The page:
Tributes have been paid to a long serving Newmarket head lad by members of the racing world and his family following his funeral service on Friday.
More than 120 people, including many from the racing industry, gathered at All Saints Church, at the end of the week to remember the life of Eric Campbell, who died at Kingfisher House nursing home in Newmarket on Saturday, March 29.
Following the service Mr Campbell, who was 83 at the time of his death was cremated at West Suffolk Crematorium in Risby.
“He lived and breathed racing,” said Christine Phipps, daughter.
“Any talk in the house was about horses.
“We all know he will have died a happy man as he enjoyed life to the full and if he is up there looking down on us I am sure he will not be sitting on a cloud but a on a horse.”
Born in Barton-on-Humber, Mr Campbell’s first job in racing came at the age of 14 when he joined Tom Hall as an apprentice jockey.
He moved to Charlie Hall’s yard following the death of Tom. It was there he rode his first winner, aged 16 on a horse called Middling at Carlisle.
After spending two years aboard HMS Windrush doing his national service, Mr Campbell returned to Middleham for a short stint with Major Berwick as a flat jockey.
Marrying his wife Jean in 1955, Mr Campbell switched codes to become a National Hunt jockey where he worked for George Todd at Manton for three years before he linked up with Greystroke trainer Tom Robson.
It was during this time he set a track record at the now defunct Manchester when landing the two-mile Victory Hurdle aboard Miserable Monk.
After Mr Robson was forced to stop training Mr Campbell took out a training license of his own, where he employed now Newmarket trainer Tom Keddy as an apprentice jockey.
“He was a legend in his own right,” said Mr Keddy.
“Even though I had ridden before I joined Eric when I got there he taught me the finer points of riding. He was one of the best horsemen I have seen.
“He was a hard man but a fair man and he was the sort of guy who would tell you what he thought it was like.”
Although training around 30 winners Mr Campbell, who also rode over 200 winners, quit being a trainer and headed down to Newmarket in 1971 where he joined up with then trainer Ryan Jarvis, father of current Newmarket handler William Jarvis.
“My dad and Eric shared some great times together. He was a wonderful man who had a lovely family,” said Mr Jarvis.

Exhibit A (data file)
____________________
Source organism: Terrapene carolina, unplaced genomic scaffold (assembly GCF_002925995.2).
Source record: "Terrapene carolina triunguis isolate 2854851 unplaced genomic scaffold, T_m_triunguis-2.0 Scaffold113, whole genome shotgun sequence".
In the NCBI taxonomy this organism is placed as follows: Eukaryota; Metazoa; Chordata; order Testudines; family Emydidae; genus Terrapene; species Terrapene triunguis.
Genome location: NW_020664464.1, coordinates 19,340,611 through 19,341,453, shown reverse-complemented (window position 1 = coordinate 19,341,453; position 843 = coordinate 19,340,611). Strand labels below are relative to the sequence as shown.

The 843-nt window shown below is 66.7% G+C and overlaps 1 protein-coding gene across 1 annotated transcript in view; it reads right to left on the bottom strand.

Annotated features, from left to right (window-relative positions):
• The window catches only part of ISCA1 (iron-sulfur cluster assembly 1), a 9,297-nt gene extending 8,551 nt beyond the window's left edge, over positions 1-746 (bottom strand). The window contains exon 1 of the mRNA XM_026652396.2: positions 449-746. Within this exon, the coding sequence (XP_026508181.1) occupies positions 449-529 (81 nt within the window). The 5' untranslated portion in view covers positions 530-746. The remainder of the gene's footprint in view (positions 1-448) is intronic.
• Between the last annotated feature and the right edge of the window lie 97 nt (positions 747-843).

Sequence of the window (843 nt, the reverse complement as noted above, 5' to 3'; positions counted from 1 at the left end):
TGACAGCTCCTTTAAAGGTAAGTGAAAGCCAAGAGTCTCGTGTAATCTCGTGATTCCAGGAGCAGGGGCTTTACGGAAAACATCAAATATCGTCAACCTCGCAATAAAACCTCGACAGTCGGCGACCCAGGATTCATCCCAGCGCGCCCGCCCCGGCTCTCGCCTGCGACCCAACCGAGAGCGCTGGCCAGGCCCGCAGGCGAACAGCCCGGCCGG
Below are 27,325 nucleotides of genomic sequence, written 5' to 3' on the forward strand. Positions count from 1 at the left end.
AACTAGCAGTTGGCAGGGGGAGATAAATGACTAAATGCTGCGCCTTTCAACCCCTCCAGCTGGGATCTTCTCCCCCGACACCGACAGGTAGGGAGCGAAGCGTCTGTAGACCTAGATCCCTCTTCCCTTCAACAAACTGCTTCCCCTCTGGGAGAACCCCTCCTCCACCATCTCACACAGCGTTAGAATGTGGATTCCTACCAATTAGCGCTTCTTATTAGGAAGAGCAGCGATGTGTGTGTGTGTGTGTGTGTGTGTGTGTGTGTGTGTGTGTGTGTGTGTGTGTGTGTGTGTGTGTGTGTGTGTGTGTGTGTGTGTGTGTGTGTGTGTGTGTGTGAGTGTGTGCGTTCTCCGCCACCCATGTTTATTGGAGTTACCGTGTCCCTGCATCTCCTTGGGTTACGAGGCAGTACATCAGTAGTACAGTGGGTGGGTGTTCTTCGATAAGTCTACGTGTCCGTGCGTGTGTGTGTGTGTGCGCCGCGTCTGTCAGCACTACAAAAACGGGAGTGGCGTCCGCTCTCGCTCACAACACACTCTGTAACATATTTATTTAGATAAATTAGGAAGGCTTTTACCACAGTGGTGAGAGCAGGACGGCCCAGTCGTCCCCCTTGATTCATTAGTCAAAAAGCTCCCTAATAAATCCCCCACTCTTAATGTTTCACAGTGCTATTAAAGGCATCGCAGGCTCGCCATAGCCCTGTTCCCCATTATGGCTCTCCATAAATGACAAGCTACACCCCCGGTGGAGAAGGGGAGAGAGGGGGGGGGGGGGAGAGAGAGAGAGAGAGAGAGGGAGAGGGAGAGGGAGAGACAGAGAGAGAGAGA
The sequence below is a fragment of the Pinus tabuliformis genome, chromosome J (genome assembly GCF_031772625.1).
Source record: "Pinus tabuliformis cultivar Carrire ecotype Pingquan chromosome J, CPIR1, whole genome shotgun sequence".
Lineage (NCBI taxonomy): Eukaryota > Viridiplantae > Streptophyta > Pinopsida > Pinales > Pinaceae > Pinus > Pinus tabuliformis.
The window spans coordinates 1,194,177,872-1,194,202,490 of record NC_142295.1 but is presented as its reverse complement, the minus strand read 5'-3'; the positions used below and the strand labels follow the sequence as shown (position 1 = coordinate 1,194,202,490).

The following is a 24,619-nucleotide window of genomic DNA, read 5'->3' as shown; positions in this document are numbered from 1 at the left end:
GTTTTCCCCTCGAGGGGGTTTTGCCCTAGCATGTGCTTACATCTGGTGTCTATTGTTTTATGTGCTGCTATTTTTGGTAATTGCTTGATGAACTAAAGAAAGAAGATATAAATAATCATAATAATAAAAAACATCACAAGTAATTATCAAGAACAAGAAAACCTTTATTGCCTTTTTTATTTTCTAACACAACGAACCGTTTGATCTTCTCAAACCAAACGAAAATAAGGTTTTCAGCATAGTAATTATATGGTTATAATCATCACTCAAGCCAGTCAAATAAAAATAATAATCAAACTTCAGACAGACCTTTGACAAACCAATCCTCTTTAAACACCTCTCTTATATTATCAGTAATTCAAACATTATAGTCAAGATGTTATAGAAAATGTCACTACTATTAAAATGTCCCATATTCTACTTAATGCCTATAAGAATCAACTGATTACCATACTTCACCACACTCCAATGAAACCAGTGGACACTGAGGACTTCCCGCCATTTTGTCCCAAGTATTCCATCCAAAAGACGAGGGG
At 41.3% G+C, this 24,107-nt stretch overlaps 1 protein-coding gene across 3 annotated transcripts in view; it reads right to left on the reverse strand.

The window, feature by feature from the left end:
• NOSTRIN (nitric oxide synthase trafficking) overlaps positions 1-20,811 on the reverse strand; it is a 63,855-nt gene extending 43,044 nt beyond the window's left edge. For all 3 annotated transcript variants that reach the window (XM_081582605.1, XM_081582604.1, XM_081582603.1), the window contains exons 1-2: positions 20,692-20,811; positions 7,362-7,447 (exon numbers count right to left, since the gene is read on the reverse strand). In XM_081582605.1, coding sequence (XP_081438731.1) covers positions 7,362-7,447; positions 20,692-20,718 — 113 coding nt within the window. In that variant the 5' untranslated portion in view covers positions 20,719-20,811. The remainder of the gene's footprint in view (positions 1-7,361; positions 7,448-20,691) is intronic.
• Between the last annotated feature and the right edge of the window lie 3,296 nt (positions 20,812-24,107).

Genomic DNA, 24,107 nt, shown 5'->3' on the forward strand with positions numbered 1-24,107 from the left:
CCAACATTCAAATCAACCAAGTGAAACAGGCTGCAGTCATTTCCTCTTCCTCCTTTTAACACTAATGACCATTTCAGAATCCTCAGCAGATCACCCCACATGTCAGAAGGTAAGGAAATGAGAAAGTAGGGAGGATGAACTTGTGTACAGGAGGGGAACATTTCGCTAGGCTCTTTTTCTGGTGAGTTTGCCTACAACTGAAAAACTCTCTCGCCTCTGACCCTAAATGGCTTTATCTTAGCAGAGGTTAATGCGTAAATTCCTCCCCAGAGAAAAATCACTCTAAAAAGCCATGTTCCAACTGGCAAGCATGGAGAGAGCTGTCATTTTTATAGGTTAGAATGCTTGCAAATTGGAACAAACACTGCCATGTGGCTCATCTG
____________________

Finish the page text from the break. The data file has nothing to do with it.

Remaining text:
“Like Mark Tompkins said at the funeral they broke the mould when they made Eric.
“He could turn his hand to anything. If you had a difficult horse in the yard he was the man to turn to. He was a great all-rounder and I can’t speak highly enough of him.”
It was during his time with Mr Jarvis that he struck up a working relationship with town trainer Mark Tompkins, who at that time was assistant trainer to Mr Jarvis.
“He was a marvellous head lad and a great horseman,” said Mr Tompkins.
“He was one of the proper old fashioned head lads who type are long gone.
“Eric got on with everyone and he nurtured the apprentices that came into the yard and the staff. He was a very genuine man who helped everybody.
“Eric was one of those who had a myriad of stories that you would never stop listening to. Even if you had heard them 20 times you would still enjoy them. Away from racing he was very family orientated and supported them in whatever they did.
“I am sure if he was still bale to he would be riding out today and he was a completely fearless and unique man who was a great help to me.”
Upon Mr Jarvis’ retirement Mr Campbell moved on to work for Robert Williams, where he spent 15 years as head lad before retiring.
During his retirement Mr Campbell stayed close to the industry helping to break in yearlings along with riding out for trainers including Giles Bravery until he was 78, when a stroke put an end to his riding days.
In 2007 he was commemorated for his time in racing, which including his work during retirement, totalled nearly 65 years in the sport, with a Lifetime in Racing award which was presented to him at Towcester racecourse.
Mr Campbell leaves behind his wife Jean, his sons Ian and Ross, daughter Christine, and six grandsons.